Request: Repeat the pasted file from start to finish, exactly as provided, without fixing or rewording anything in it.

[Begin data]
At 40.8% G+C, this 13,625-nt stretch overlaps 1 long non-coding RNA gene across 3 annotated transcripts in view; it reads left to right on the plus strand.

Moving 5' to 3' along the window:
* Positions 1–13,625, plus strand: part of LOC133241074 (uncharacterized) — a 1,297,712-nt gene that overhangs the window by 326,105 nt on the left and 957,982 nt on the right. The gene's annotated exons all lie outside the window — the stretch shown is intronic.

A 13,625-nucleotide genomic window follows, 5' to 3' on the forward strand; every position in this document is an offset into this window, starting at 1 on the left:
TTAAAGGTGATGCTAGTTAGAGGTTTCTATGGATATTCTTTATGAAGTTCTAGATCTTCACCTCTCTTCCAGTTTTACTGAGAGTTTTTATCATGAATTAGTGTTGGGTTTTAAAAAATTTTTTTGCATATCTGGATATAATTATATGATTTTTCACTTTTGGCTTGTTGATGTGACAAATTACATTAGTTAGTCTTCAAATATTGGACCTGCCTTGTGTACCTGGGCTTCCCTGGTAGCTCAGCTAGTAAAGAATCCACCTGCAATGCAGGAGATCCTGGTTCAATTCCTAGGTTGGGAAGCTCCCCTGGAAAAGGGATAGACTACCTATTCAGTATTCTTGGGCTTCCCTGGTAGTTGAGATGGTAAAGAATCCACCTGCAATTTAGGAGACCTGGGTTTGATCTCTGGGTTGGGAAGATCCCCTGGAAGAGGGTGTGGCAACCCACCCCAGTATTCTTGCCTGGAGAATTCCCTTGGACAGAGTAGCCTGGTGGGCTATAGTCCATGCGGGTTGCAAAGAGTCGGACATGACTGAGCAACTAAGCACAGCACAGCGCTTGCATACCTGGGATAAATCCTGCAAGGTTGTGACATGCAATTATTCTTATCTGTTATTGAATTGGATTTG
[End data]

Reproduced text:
At 40.8% G+C, this 13,625-nt stretch overlaps 1 long non-coding RNA gene across 3 annotated transcripts in view; it reads left to right on the plus strand.

Moving 5' to 3' along the window:
* Positions 1–13,625, plus strand: part of LOC133241074 (uncharacterized) — a 1,297,712-nt gene that overhangs the window by 326,105 nt on the left and 957,982 nt on the right. The gene's annotated exons all lie outside the window — the stretch shown is intronic.

A 13,625-nucleotide genomic window follows, 5' to 3' on the forward strand; every position in this document is an offset into this window, starting at 1 on the left:
TTAAAGGTGATGCTAGTTAGAGGTTTCTATGGATATTCTTTATGAAGTTCTAGATCTTCACCTCTCTTCCAGTTTTACTGAGAGTTTTTATCATGAATTAGTGTTGGGTTTTAAAAAATTTTTTTGCATATCTGGATATAATTATATGATTTTTCACTTTTGGCTTGTTGATGTGACAAATTACATTAGTTAGTCTTCAAATATTGGACCTGCCTTGTGTACCTGGGCTTCCCTGGTAGCTCAGCTAGTAAAGAATCCACCTGCAATGCAGGAGATCCTGGTTCAATTCCTAGGTTGGGAAGCTCCCCTGGAAAAGGGATAGACTACCTATTCAGTATTCTTGGGCTTCCCTGGTAGTTGAGATGGTAAAGAATCCACCTGCAATTTAGGAGACCTGGGTTTGATCTCTGGGTTGGGAAGATCCCCTGGAAGAGGGTGTGGCAACCCACCCCAGTATTCTTGCCTGGAGAATTCCCTTGGACAGAGTAGCCTGGTGGGCTATAGTCCATGCGGGTTGCAAAGAGTCGGACATGACTGAGCAACTAAGCACAGCACAGCGCTTGCATACCTGGGATAAATCCTGCAAGGTTGTGACATGCAATTATTCTTATCTGTTATTGAATTGGATTTG